15. 15. Selective Distribution •A few select outlets will be permitted to keep the products •Outlets selected in line with the image the company wants to project •Preferred for high value products •Keeps distribution costs lower
  16. 16. Exclusive Distribution •Highly selective choice of outlets – may be even one outlet in an entire market •Could include outlets set up by companies •Producer wants a close watch and control on the distribution of his products. Channel strategy…
  17. 17. Distribution Channel Strategy •Derived from the corporate strategy and the marketing strategy •Steps for designing the distribution strategy are: oDefining customer service levels oDistribution objectives and steps oStructure of the network required oPolicy and procedure to be followed oKey performance indicators oCritical success factors
  18. 18. Customer Service Levels •Defined by the nature of the industry, the products, competition and market shares. •Affordability also decides the service level •It should at least match competition. •Customer expectations have no limit
  19. 19. Distribution Objectives •Influenced by the customer expectations •Defines the extent of time, place and possession utility which the customer can expect out of the channel network Set of activities….
  20. 20. Set of Activities •Manner in which the company and its marketing channels go about achieving the customer service levels •Some of these steps could be: o Sales forecasts o Despatch plans o Market coverage beat plans o Journey plans for service engineers o Collection of sales proceeds o Carrying out promotional activities •The company also decides as to who is to perform which task Organizatio n….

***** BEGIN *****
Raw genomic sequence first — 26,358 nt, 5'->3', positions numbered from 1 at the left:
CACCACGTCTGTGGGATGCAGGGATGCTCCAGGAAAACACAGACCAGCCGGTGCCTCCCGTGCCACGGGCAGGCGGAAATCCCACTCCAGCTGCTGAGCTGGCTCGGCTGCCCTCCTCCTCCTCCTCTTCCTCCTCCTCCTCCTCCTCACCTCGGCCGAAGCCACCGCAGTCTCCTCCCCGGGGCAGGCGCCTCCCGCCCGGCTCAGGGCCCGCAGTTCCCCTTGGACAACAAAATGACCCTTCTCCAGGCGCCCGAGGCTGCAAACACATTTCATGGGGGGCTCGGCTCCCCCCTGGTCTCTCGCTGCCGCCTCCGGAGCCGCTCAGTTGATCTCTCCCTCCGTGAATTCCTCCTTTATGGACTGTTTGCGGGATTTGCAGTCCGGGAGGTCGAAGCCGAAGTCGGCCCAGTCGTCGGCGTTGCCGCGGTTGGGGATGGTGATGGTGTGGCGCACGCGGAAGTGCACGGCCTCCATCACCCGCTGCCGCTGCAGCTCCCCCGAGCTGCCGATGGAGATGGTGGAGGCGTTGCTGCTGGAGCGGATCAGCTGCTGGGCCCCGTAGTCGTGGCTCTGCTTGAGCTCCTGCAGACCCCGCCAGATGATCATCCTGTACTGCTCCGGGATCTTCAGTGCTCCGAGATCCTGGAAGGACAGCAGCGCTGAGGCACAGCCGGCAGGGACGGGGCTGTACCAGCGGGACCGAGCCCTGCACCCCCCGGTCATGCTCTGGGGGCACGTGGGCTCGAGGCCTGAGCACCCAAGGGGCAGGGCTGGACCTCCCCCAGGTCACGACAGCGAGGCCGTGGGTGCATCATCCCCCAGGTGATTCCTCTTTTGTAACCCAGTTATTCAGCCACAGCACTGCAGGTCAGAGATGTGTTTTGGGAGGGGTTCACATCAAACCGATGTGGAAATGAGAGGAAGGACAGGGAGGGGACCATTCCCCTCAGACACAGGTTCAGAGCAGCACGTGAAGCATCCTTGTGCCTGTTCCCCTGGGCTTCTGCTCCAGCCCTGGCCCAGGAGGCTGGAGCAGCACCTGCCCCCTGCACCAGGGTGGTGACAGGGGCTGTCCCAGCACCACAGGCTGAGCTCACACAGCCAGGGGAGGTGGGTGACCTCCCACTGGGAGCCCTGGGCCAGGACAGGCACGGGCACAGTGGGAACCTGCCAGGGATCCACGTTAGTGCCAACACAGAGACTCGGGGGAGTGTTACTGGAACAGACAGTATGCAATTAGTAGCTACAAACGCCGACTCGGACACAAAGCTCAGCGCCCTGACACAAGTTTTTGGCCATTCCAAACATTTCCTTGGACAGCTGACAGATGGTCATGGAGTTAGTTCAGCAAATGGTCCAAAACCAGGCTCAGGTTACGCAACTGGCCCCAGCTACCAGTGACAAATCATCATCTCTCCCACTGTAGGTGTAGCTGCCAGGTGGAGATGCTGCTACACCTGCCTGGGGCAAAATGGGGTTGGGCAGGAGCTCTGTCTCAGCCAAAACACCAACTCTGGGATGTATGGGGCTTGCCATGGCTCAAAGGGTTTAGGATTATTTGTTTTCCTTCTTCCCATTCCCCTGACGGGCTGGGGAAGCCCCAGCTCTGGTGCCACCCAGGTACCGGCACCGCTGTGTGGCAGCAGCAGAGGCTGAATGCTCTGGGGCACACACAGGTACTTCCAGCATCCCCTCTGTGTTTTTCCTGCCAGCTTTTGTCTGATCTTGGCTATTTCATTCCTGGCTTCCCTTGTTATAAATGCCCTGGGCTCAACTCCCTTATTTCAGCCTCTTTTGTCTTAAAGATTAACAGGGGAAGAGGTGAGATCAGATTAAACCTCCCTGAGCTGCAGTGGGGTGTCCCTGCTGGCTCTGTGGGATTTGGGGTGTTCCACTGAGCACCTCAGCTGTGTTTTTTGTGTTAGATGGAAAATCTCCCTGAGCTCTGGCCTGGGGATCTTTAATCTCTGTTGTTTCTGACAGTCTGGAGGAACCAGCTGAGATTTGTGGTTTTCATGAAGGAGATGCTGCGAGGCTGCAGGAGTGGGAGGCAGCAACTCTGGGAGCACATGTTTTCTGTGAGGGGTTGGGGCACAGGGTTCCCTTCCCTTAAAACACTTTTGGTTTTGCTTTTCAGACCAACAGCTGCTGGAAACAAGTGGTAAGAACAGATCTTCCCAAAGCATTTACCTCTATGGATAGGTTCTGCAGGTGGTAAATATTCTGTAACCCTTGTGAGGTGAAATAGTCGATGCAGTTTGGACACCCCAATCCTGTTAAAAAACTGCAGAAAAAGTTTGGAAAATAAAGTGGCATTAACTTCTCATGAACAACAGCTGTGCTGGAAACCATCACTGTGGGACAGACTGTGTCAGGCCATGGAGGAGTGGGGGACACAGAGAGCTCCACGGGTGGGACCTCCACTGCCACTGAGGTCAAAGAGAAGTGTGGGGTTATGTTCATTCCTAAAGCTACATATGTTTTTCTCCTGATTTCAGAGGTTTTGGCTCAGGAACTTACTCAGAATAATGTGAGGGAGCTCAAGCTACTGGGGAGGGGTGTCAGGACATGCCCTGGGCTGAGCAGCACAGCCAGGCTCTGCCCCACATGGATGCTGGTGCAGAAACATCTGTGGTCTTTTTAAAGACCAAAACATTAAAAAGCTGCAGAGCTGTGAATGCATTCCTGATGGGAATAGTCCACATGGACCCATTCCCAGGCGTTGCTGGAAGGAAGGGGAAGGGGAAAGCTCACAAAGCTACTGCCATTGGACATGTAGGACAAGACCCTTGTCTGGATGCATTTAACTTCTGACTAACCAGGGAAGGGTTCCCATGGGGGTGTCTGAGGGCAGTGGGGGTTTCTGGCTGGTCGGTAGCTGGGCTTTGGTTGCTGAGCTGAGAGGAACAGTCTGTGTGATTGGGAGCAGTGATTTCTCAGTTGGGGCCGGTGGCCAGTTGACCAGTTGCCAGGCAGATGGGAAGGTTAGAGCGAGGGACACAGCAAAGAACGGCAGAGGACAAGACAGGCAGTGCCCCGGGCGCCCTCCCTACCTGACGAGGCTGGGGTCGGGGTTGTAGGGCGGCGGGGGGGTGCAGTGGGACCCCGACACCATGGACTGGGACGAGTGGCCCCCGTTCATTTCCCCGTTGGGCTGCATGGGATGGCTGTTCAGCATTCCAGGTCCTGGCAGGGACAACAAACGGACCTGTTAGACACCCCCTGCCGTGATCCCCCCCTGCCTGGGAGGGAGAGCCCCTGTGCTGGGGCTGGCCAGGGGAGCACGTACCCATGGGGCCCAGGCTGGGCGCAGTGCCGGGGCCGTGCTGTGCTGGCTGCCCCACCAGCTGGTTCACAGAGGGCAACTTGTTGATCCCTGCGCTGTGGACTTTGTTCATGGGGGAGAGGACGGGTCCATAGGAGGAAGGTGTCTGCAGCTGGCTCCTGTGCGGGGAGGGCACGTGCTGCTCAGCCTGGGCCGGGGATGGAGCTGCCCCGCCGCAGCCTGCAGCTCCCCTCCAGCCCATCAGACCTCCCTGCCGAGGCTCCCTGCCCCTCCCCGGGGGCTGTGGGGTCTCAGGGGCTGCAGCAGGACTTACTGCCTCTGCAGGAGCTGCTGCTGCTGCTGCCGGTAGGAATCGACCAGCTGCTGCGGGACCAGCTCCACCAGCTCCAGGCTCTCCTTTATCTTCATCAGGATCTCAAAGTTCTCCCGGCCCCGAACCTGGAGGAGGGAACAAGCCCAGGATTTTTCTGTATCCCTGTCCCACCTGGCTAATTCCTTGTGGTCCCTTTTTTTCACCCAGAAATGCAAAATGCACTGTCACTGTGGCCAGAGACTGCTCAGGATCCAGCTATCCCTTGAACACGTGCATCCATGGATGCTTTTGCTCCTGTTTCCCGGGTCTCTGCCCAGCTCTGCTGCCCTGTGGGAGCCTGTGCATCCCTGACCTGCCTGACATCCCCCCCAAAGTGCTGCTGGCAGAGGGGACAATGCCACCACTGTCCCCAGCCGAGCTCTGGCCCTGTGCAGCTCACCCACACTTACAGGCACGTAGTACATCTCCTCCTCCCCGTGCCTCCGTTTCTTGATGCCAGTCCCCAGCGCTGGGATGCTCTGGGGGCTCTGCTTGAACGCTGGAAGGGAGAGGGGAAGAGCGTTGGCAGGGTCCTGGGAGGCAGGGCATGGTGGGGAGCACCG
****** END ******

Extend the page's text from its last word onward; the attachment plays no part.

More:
21. 21. Distribution Organization •Extent of company support and outsourcing to be decided •Budget for the cost of the distribution effort •Select suitable channel partners – C&FAs, and distributors •Setting clear objectives for the partners •Agree on level of financial commitments by the channel partners. Policy and procedure..
  22. 22. Policy & Procedure •Define policy and implementation guidelines through Operating Manuals •Policy guidelines include oCode of conduct for channel members oSystem for redressal of complaints oAny additional subsidies etc oHandling institutional business oService policy for engineering products KPIs ….
  23. 23. Key Performance Indicators •For measurement of effectiveness. Some of these could be: oConsistent achievement of targets by product groups, periods and territories oAchievement of market shares oAchievement of profitability oZero complaints from customers oNo stock returns oAbility to handle emergencies and sudden spurts in demand
  24. 24. Key Performance Indicators •For measurement of effectiveness. Some of these could be: oBalanced sales achievement during a period – no period end skews oMarket coverage with ready stocks oExcellent management of accounts receivables oMinimize losses on account of stock-outs oMinimize damages to products CSFs
  25. 25. Critical Success Factors •The distribution strategy also needs the support and encouragement of top management to succeed •Some of the CSFs could be: oClear, transparent and unambiguous policy and procedure oSerious commitment of the channel partners oFairness in dealings oClearly defined customer service policy oHigh level of integrity oEquitable distribution at times of shortage oTimely compensation of channel partners
  26. 26. Key Learnings •Companies use distribution channels to reach their large customer base •The channel members could be nominated like distributors or freelance like retailers •Distribution channels provide the time, place and possession utility for consumers for the company products •Distribution channels could be sales, service or delivery focused
  27. 27. Key Learnings •Companies could also choose the intensity of distribution based on their products and distribution objectives •Distribution could be intensive, selective or exclusive •The distribution strategy takes care of service levels, objectives, activities, organization to deliver the service, measurement of performance and critical success factors